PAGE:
Economic Update 1-11-2016
- The first batch of economic data on the year was mixed, to a bit disappointing, with ISM manufacturing and non-manufacturing missing expectations, with industrial numbers generally continuing a pattern of recent weakness. The employment report for December, however was quite good and surprised on the upside.
- Global equity markets experienced their worst start to a year in several decades, losing several percent as a result of concerns over China and energy. Speaking of energy, crude oil dropped to multi-year lows as continued uncertainty surrounded markets. Safe-haven bonds were the sole winning asset class on the week, as investors left risk assets.
You may have noticed a profoundly negative start to the year in equity markets; in fact, it’s the worst start to a year in several decades. From a sector standpoint, the winners you would typically expect, defensive utilities, telecom and consumer staples, did hold up better; materials and financials were the biggest losers, down over -7%, although no sector escaped a negative result on the week.
As if often this case, it’s been a behavioral reaction to several events overseas. For one, Chinese markets lost significant ground (-7%) on Mon. and again on Wed. resulting in ‘circuit breakers’ tripping, stopping trading to prevent further volatility. This is the first time the circuit breakers have gone off, likely spooking some less sophisticated local Chinese investors, which could have exacerbated further selling (in the same vein as a ‘bank run’ analogy). The sell-off in that part of the world was due to news of continued weakness in manufacturing for the 10th straight month, taking PMI down below 50, indicating contractionary territory. This is not dramatically ‘new’ news, as this has been a key area of concern for global markets for much of 2015. A significant positive is that Chinese authorities possess significant resources to inject targeted stimulus into the economy, which lowers changes for a ‘hard landing’. At the same time, we know that Chinese growth likely won’t be at the same high rate of the prior decade, as the economy matures into a steadier pace and domestically-focused consumption. The circuit breakers themselves had been described as poorly designed, so have now been turned off. (Circuit breakers in U.S. markets were implemented in the late 1980s’ in the wake of the Black Monday selloff in 1987, and have been refined on an ongoing basis since.) Other factors involved here are the pending expiration of a ban on insider selling, although there’s a good chance it might be extended after the week’s volatility.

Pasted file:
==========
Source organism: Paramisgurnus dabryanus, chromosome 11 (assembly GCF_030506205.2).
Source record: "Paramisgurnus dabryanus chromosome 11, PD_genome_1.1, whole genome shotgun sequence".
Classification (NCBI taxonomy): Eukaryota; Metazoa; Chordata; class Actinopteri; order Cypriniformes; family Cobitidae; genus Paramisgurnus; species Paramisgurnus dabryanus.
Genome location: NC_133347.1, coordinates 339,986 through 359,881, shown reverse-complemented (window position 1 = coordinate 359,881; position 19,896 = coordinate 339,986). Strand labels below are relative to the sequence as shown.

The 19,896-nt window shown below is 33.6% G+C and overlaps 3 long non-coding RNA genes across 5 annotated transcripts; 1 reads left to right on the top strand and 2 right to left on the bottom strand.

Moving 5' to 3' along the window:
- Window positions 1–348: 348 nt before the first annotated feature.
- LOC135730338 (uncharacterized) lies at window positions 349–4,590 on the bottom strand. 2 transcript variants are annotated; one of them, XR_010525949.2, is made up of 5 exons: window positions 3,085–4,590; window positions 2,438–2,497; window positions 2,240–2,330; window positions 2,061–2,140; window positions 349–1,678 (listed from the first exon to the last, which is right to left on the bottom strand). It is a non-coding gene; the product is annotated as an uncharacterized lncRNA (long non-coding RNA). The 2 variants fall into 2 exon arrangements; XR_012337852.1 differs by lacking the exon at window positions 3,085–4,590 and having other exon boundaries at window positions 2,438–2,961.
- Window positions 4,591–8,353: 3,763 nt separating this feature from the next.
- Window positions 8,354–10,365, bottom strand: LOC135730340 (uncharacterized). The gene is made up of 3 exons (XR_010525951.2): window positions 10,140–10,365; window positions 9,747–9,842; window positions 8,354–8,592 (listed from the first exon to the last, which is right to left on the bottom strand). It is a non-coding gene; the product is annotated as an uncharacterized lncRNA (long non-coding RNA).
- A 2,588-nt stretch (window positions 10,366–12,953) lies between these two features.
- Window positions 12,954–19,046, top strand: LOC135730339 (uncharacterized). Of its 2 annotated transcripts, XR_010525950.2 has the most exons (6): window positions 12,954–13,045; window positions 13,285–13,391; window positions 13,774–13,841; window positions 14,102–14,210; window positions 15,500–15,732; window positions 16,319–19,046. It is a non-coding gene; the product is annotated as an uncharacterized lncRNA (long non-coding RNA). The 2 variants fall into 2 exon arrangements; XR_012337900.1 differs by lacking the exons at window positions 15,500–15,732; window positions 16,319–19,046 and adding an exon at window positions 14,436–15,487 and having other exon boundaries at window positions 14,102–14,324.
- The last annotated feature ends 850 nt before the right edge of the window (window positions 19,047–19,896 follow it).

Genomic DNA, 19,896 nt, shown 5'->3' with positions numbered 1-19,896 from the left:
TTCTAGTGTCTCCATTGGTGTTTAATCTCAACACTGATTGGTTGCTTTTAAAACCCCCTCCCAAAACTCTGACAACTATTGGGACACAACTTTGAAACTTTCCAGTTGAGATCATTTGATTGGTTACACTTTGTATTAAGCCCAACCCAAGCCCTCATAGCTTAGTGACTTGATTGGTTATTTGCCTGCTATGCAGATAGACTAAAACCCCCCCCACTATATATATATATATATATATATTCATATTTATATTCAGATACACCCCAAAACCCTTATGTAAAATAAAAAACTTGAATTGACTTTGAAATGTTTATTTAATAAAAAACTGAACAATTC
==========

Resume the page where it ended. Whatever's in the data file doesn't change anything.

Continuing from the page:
China injected a large amount of stimulus during the week to stem the damage. This is in addition to a report showing that, in December, Chinese spent the equivalent of over $100 bil., taking their reserves down to $3.3 tril. (albeit still a high level, just no longer rising as it was). Their other technique is further strategic weakening of the yuan, which is their primary remaining tool to make exports more competitive. They’ll likely continue down this road of weakening their currency’s value, which shouldn’t concern markets overly if it’s done in an orderly and transparent fashion, but the key worry is that growth conditions are more challenging there than first thought, and the administration is having a more difficult time combating the situation than they are letting on. Their communication efforts have also been described as poor at best, which doesn’t help investor psychology.
The other news earlier in the week was from the Middle East, which is always full of odd surprises. After Saudi Arabia executed several dozen prisoners over the prior weekend, including a prominent Shiite cleric, protesters in Iran attacked the Saudi Embassy in Tehran, which prompted Saudi officials to cut off diplomatic relations. Interestingly, an event like this would have likely spurred oil prices sharply higher in the past (the actual result today was just over a percent), which would be welcomed by some folks currently suffering from low prices—including the Saudis.
A note about volatility: episodes of it tend to happen sequentially. Low-volatility periods have traditionally been self-perpetuating, while higher-volatility periods have done the same, showing some ‘clustering’ tendencies, so back-to-back 10% corrections after a significant low-volatility period wouldn’t be overly surprising and within historical norms.
Other foreign regions were almost exclusively in the negative as well, with Japan and the U.K. faring a bit better than the rest, but most performances fell within a fairly tight range. The outliers on the downside were naturally China, where local markets lost nearly -12% on the week (although their 12-month return in local terms is just barely below zero), and commodity producers Australia, Brazil, South Africa and Mexico, which all continue to feel pain.
On to other markets, U.S. bonds experienced a decent week with assets moving away from risk, as would traditionally be expected. Bellwether domestic interest rates fell back to the 2.1% area for the 10-year Treasury, resulting in price gains for intermediate-term debt in the government and investment-grade corporate areas, while high yield and floating rate lost ground by a fraction of a percent. Some foreign bonds were helped by a weaker dollar; the best returns in the fixed income universe originated from Japan, U.K. and Germany—the traditional safe havens in times of turmoil around the world aside from long treasuries. Unsurprisingly, emerging market bonds in local terms suffered the most, losing a few percent on the week.